In contrast, content in the “fragmented self” category encourages the listener to take multiple viewpoints or perspectives. To forge interesting or surprising connections in a constellation of knowledge that spans disciplines and geographies. While autonomous individuals look for content to educate them from a position of authority, a “fragmented self” audience expects to learn alongside those teaching them. Instead of being pumped full of facts people are self-cultivating – pursuing knowledge for their own interest. Think of the fun, inquisitiveness of the Stuff You Should Know podcast, a show that jumps from topic to topic asking questions and discovering answers along the way.
I have definitely seen evidence of this shift towards “fragmented” or more flexible learning in my work here at Truth, specifically in a recent project on classroom resources in secondary schools.
Here are some couplings that Peter gave to illustrate these ideas:
Who you should be:
Problem Solver (The Economist) vs Empowered Amateur (Stuff You Should Know)
Knowledge getting methodology:
Interrogator (News Night) vs Conversationalist (This American Life)
Where social value resides:
Culture Vulture (Front Row) vs Idea Trader (Ted Talks)
What thinking involves:
Archivist vs Constellation Maker
Unsurprisingly Radio 4 found itself to be much more autonomously weighted when it came to programming with its more “fragmented” factual shows like Woman’s Hour with Lauren Laverne, Brian Cox’s The Infinite Monkey Cage and mini documentary series Shortcuts all broadcast late at night.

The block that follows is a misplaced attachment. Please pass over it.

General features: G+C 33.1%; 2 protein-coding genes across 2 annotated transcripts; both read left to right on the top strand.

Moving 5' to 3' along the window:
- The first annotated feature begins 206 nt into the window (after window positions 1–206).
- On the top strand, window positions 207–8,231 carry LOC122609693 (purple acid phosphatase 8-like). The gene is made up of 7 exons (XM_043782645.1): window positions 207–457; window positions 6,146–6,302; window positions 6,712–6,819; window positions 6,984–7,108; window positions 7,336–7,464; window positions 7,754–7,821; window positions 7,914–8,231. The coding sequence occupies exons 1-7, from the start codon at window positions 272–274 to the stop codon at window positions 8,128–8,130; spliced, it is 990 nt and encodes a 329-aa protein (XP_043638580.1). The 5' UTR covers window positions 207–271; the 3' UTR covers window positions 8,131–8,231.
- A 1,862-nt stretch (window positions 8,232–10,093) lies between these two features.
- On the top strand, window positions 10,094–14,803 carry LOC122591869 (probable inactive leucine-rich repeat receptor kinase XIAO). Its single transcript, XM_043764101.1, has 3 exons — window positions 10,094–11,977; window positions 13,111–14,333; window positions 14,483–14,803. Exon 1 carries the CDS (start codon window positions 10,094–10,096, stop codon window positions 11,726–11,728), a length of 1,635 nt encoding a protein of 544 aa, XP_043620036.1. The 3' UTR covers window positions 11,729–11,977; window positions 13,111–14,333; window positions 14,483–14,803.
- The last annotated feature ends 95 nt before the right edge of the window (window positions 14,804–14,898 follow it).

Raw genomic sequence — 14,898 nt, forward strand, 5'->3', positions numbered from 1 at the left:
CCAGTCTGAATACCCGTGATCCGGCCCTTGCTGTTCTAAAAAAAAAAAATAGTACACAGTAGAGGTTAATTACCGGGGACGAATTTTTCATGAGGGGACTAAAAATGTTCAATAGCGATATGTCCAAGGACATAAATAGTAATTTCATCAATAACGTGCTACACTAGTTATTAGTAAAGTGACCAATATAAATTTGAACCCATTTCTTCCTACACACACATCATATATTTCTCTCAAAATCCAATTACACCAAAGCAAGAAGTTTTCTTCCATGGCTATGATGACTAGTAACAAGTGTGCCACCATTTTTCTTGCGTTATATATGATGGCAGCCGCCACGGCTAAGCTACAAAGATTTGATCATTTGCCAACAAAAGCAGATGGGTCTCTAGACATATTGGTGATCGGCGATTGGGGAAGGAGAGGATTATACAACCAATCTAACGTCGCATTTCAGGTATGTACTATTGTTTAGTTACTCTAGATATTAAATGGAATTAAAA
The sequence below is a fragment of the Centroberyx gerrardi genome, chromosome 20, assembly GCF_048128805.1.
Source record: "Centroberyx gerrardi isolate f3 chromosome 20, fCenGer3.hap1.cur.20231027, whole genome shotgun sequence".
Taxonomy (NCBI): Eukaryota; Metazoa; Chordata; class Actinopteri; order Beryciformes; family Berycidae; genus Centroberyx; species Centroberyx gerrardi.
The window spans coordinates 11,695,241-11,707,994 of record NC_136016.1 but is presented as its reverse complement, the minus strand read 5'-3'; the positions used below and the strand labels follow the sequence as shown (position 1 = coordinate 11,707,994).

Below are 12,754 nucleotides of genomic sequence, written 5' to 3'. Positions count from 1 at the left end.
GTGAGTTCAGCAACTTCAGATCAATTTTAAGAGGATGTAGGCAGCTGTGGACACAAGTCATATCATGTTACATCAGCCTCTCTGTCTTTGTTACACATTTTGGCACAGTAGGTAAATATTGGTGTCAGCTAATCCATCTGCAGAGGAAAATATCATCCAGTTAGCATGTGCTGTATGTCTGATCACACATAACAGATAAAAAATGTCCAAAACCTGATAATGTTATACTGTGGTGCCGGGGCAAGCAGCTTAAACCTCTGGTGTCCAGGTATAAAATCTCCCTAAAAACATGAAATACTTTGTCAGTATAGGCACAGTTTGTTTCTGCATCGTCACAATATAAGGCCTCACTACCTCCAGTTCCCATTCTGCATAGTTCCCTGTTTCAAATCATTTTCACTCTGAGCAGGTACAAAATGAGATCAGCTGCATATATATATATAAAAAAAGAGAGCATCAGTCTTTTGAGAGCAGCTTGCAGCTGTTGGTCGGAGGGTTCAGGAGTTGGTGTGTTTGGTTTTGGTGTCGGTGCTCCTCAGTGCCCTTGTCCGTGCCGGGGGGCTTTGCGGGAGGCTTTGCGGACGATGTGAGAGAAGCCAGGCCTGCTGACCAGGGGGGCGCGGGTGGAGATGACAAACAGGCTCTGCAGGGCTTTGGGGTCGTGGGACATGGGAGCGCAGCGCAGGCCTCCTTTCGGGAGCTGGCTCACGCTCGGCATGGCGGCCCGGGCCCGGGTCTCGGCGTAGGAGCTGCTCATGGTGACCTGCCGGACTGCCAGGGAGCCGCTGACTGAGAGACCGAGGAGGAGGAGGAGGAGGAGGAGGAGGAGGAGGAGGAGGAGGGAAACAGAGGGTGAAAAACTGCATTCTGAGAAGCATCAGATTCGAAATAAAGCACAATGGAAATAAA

As a result of their project, Radio 4 decided to give these more “modern” or fragmented shows greater prominence - more trailers, more episodes and more air time. More podcasts have also been commissioned with the goal of ultimately turning audiences into “empowered amateurs” who learn alongside Radio 4 and not just from it.
This talk only served to deepen my interest in semiotics and cultural analysis, emphasising just how powerful a tool they can be when faced with a tricky question such as “what makes media content modern?”
Semiotics was a different way of tackling an age old problem and as Peter said “we had a general sense that we were out of touch and not quite modern enough, this project gave language to our hunches, before we just couldn’t articulate what we needed!”
Culture is always changing. Is this new way of learning really helping us to broaden our minds or merely teaching us to skim the surface? Are we all starting to spread ourselves too thinly; hopping from topic to topic, yet masters of none? Perhaps this current craze for more “fragmented” peer to peer learning will lead to a future desire for a once again more autonomous, authoritative style of informative content? Here at Truth we use semiotics to help clients stay ahead of the curve by deep diving into culture and mapping what we uncover against changing consumer priorities to identify exciting opportunity areas.
We are always on the lookout for our own semiotic challenges. Recently, we have helped unpick the changing world of masculinity in the US, explored the hidden meanings in book covers and gazed into the future of luxury automotive technology.
To find out more about our use of semiotics and cultural analysis get in touch.
Note on images: Thanks to Peter Zezulka for his engaging talk and the images used in this post.